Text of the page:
While the community was engaging in the tough task of dealing with the fall-out of the spillage, the government was hard at work on a more widespread solution. This was, as Dr Pearce says, in the days of Labour Prime Minister Harold Wilson’s famous “white heat of technology” drive to boost Britain’s scientific and technical industries. The boffins got to work immediately on a solution to the Cornish contamination.
“Harold Wilson had a home on the Isles of Scilly and he ordered the scientists to create something that would do the job quickly. They came up with BP 1002. It was supposed to be a magic bullet that would disperse the oil and get rid of it.”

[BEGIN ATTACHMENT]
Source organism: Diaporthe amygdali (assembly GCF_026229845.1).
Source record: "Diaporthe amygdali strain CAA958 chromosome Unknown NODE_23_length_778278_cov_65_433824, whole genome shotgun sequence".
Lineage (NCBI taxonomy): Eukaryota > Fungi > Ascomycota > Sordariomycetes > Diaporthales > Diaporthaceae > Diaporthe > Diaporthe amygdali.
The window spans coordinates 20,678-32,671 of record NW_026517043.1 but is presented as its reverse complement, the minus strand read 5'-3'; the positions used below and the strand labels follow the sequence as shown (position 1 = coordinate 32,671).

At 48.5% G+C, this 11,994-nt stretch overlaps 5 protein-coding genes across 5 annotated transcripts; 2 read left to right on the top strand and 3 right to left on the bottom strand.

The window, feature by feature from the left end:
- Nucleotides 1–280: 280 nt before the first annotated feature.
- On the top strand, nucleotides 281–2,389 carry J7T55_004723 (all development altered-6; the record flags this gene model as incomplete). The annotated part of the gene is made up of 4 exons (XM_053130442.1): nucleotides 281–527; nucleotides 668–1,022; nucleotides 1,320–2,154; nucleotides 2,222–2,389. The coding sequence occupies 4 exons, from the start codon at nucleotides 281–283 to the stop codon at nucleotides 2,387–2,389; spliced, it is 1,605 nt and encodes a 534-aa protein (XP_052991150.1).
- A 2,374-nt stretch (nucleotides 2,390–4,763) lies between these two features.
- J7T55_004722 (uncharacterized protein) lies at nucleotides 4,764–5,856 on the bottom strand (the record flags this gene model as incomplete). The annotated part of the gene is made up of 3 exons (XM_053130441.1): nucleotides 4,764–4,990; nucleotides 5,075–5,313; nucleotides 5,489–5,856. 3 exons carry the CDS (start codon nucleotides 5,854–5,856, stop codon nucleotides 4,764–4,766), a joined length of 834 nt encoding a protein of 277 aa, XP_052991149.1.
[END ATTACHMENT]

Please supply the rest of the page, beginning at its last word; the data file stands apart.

The Army was brought in to distribute the new formula, pouring barrels of it over the oil on the beaches, spraying it on the sea-bound slicks. It did the job it was meant to, which was a relief to many.
It was Easter by the time BP 1002 was deployed. Tourist destinations such as Newquay had already written off the season and were desperate that the oil would be gone in time for the Summer exodus to Cornwall.
However, the government response to the Torrey Canyon incident was by this time under close scrutiny by the media. The mood was turning against the way it had been dealt with, doubtlessly driven in no small part by an incident Dr Pearce recalls when the national press were invited to a junket where Cornwall was going to be proclaimed to be open for business. Some local government mandarin with an eye on keeping costs down decided the planned drinks and sandwiches in a Truro hotel was unnecessary lavish, and relocated the event to a council chamber – with no refreshments. “The press of course ripped into them,” says Dr Pearce. “It was a complete disaster.”